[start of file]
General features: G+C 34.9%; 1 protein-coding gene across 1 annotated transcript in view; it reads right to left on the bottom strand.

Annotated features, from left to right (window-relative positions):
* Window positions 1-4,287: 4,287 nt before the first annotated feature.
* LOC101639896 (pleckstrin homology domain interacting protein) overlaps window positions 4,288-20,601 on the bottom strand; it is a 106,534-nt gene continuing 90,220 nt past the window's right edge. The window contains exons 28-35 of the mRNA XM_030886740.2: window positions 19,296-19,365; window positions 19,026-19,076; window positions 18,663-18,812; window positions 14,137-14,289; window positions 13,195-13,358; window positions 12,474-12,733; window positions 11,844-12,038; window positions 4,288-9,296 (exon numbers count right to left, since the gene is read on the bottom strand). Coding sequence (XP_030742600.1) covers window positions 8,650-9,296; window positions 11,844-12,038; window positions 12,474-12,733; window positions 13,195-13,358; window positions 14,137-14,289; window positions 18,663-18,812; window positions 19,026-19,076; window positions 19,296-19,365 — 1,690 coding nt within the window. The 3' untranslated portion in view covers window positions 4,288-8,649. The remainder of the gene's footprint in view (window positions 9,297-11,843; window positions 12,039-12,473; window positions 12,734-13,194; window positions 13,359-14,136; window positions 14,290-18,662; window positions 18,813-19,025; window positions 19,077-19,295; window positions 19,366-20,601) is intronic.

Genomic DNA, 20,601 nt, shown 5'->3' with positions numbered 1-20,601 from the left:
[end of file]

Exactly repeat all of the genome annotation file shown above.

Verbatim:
General features: G+C 34.9%; 1 protein-coding gene across 1 annotated transcript in view; it reads right to left on the bottom strand.

Annotated features, from left to right (window-relative positions):
* Window positions 1-4,287: 4,287 nt before the first annotated feature.
* LOC101639896 (pleckstrin homology domain interacting protein) overlaps window positions 4,288-20,601 on the bottom strand; it is a 106,534-nt gene continuing 90,220 nt past the window's right edge. The window contains exons 28-35 of the mRNA XM_030886740.2: window positions 19,296-19,365; window positions 19,026-19,076; window positions 18,663-18,812; window positions 14,137-14,289; window positions 13,195-13,358; window positions 12,474-12,733; window positions 11,844-12,038; window positions 4,288-9,296 (exon numbers count right to left, since the gene is read on the bottom strand). Coding sequence (XP_030742600.1) covers window positions 8,650-9,296; window positions 11,844-12,038; window positions 12,474-12,733; window positions 13,195-13,358; window positions 14,137-14,289; window positions 18,663-18,812; window positions 19,026-19,076; window positions 19,296-19,365 — 1,690 coding nt within the window. The 3' untranslated portion in view covers window positions 4,288-8,649. The remainder of the gene's footprint in view (window positions 9,297-11,843; window positions 12,039-12,473; window positions 12,734-13,194; window positions 13,359-14,136; window positions 14,290-18,662; window positions 18,813-19,025; window positions 19,077-19,295; window positions 19,366-20,601) is intronic.

Genomic DNA, 20,601 nt, shown 5'->3' with positions numbered 1-20,601 from the left: